District 728 considers moving its main office
by Jim Boyle
District 728 school administrators have long dreamed of one building handling all district office staff and operations, and there have even been talks of moving out of the current facility to make it a reality.
But that’s as far as the discussion has ever gone, at least until Monday, Nov. 7, when the Elk River Area School Board gave the administration clearance to explore options a little more deeply.
Options range from moving a few blocks to moving out of Elk River.
Among the spaces in Elk River that have piqued the interest of school administrators have been the former First National Bank and a former furniture and lighting store across from The Home Depot.
Another carrot that has been dangling all along is the potential move to Hennepin County. The Elk River Area School District could command nearly an extra $400,000 annually in equity funding if it did. The same would be true if they picked up and moved to Anoka County.
The state provides additional funding to districts that have district offices in the seven-county metro area. The rationale is it costs more to have facilities in the metro than in outstate Minnesota.
Randy Anderson, the school district’s director of business services, says that could pay for a new district office without causing local taxes to increase.
The reason is the district currently receives $1.510 million in equity revenue. It would receive $1.863 million if the district office was in the metro. Wright County wouldn’t qualify, of course. Hennepin and Anoka County would.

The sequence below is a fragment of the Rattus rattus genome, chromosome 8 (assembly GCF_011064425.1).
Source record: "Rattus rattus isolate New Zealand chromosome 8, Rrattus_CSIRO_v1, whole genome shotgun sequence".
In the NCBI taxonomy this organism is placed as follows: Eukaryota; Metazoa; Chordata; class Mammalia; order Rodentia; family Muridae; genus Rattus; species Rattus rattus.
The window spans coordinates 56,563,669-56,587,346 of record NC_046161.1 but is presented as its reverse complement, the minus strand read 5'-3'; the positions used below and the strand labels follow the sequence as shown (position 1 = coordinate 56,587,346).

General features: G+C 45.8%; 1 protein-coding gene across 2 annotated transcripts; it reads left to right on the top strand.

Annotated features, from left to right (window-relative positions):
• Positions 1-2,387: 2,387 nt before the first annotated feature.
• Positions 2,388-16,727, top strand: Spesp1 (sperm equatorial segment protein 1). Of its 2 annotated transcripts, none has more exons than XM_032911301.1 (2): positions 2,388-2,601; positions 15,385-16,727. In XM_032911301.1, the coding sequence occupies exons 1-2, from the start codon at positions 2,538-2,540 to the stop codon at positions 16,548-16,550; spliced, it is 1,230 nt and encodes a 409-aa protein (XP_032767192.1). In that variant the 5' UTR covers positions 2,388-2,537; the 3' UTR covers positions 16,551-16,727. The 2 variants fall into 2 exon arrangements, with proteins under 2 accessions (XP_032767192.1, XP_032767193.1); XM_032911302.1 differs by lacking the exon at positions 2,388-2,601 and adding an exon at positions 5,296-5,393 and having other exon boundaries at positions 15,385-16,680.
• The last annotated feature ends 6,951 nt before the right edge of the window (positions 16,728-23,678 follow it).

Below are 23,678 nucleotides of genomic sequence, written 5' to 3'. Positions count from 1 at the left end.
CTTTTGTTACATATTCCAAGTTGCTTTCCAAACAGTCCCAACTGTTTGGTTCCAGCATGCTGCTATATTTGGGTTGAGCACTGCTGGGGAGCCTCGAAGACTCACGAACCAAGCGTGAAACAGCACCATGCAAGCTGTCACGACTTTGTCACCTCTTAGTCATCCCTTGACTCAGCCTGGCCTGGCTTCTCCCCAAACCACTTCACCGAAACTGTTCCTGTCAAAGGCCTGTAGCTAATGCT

Anderson ran the numbers and showed how a 20-year mortgage could be paid off if the equity revenue stream was expanded to that metro level.
District office functions are currently spread across three buildings (The D.O., Handke and the District 728 Technology Center).
Some school board members expressed reservations about moving the district office out of Elk River.
At least one board member, Jolene Jorgensen, expressed reservations about moving it at all.
She asked administrators to look into options that didn’t require more space but ones that included having people work from home if at all possible.
Sue Farber, the chairwoman of the School Board, concluded board members in general, including herself, supported further exploration.
“There would be political ramifications to moving (out of Elk River),” she said. “Would Zimmerman feel even more left out?”
She also worried about jeopardizing future bonds and levies.
“If we went out and built right now we would be crucified,” Farber said.
Anderson added, however, that moving to the metro would provide a means to pay for building a facility of up to $4 million.
The school district could also get rid of some buildings it has if it found a new home or built a new home.
“There are some tremendous deals out there,” Superintendent Mark Bezek said.